Handbook on the History of Economic Analysis Volume I
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Handbook on the History of Economic Analysis Volume I

Great Economists Since Petty and Boisguilbert

Edited by Gilbert Faccarello and Heinz D. Kurz

Volume I contains original biographical profiles of many of the most important and influential economists from the seventeenth century to the present day. These inform the reader about their lives, works and impact on the further development of the discipline. The emphasis is on their lasting contributions to our understanding of the complex system known as the economy. The entries also shed light on the means and ways in which the functioning of this system can be improved and its dysfunction reduced. Each Handbook can be read individually and acts as a self-contained volume in its own right. It can be purchased separately or as part of a three-volume set.
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Chapter 56: Georg Simmel (1858–1918)

Dieter Bögenhold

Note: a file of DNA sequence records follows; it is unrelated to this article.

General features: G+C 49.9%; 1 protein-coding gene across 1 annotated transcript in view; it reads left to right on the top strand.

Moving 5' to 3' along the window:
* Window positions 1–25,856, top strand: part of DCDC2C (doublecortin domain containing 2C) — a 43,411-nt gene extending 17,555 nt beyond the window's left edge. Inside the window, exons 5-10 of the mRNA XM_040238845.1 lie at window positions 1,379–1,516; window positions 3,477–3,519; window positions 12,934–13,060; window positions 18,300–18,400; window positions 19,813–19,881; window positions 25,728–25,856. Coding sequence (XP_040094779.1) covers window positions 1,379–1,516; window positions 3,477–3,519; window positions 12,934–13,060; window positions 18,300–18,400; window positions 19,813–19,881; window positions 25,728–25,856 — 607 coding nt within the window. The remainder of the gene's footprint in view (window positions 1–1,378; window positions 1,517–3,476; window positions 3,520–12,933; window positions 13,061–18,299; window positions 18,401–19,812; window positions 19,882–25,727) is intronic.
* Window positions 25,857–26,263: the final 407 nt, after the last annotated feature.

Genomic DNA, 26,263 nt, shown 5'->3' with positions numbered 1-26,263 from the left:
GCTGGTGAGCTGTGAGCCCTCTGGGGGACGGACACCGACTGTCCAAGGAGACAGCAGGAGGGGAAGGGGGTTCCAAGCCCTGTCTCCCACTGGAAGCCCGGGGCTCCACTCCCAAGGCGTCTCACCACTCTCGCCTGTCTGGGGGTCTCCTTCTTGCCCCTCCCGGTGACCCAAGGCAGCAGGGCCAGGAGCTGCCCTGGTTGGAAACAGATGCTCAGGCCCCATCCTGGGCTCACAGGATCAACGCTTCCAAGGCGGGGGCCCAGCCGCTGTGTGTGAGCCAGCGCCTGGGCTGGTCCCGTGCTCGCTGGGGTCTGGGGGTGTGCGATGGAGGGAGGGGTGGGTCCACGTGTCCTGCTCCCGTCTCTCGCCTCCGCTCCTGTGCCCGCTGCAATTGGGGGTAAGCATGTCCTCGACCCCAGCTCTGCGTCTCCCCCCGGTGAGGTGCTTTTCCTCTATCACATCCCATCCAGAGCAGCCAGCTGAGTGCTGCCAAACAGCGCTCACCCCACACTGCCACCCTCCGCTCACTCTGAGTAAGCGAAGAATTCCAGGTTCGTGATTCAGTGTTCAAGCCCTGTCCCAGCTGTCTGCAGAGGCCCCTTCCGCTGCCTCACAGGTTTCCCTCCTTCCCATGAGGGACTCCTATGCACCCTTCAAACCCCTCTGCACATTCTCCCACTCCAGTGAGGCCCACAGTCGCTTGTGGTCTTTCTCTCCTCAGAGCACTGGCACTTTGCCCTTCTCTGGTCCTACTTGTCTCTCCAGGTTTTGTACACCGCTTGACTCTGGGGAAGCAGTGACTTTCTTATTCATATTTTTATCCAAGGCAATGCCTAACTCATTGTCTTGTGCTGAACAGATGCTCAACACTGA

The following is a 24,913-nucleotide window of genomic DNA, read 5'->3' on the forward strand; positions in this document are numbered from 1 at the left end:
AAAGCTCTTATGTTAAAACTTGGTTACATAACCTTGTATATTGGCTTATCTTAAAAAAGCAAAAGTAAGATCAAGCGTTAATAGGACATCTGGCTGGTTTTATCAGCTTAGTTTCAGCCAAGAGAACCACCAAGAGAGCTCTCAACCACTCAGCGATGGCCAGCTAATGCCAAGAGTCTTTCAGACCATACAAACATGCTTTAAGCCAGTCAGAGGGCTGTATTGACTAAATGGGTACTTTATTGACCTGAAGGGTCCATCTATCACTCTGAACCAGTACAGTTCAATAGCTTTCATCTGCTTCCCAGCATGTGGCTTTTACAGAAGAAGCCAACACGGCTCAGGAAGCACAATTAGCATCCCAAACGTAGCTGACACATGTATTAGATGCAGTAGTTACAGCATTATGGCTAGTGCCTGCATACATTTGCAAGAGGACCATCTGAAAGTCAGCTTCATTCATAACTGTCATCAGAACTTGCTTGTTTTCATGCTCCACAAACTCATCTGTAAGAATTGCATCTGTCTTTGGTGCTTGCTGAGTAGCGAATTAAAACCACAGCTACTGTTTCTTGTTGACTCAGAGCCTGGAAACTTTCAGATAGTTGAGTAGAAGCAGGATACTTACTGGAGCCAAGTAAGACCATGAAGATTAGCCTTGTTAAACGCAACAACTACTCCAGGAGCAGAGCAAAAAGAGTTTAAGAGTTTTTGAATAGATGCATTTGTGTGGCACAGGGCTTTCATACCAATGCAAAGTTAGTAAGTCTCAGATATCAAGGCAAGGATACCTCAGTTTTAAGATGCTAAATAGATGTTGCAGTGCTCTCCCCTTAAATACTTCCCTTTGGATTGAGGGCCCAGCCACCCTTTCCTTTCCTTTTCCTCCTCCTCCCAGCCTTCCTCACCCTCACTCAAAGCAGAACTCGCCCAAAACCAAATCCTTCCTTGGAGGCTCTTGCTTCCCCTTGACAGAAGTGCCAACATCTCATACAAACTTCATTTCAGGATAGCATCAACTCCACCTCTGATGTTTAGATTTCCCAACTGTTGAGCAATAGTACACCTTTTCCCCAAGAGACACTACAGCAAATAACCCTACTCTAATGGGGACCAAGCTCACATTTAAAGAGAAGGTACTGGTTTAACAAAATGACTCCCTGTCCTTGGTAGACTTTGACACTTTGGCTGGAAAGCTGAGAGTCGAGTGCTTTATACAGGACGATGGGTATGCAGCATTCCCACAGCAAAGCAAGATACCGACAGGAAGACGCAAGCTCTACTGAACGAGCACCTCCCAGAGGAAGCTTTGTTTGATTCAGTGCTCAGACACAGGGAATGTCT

Georg Simmel (born in Berlin 1858, died in Strasbourg 1918) counts as a classic in the social sciences. Although his major book was entitled The Philosophy of Money, Simmel is regarded as a sociologist. His academic career was not successful, since he repeatedly failed to obtain a chair at a university until, finally, four years before he passed away, he was appointed to a professorship at Strasbourg University. The reasons for his failures are diverse. Simmel’s Jewish background has often been mentioned as one cause for being neglected; another reason was certainly that he was not mainstream. In 1908 he was considered for a chair in philosophy at Heidelberg University, following Max Weber’s recommendation. In the end, a majority in the university council decided to withdraw the call for Simmel, since he could not be clearly categorized as a member of one or the other discipline, and many committee members qualified his writing style as insufficiently academic and too essayist-narrative. Simmel studied history, psychology and philosophy. He submitted a work on music as PhD thesis, which was rejected, and he replaced his submission with a study on Kant, which was finally accepted. Two years later, he encountered similar problems with his “habilitation” thesis: a first submission was accepted only after a long process of confrontational debate, and his first “habilitation” defence lecture was rejected, so that a second lecture became necessary. Simmel had no real financial problems, since he was able to live on an inheritance left to him by...

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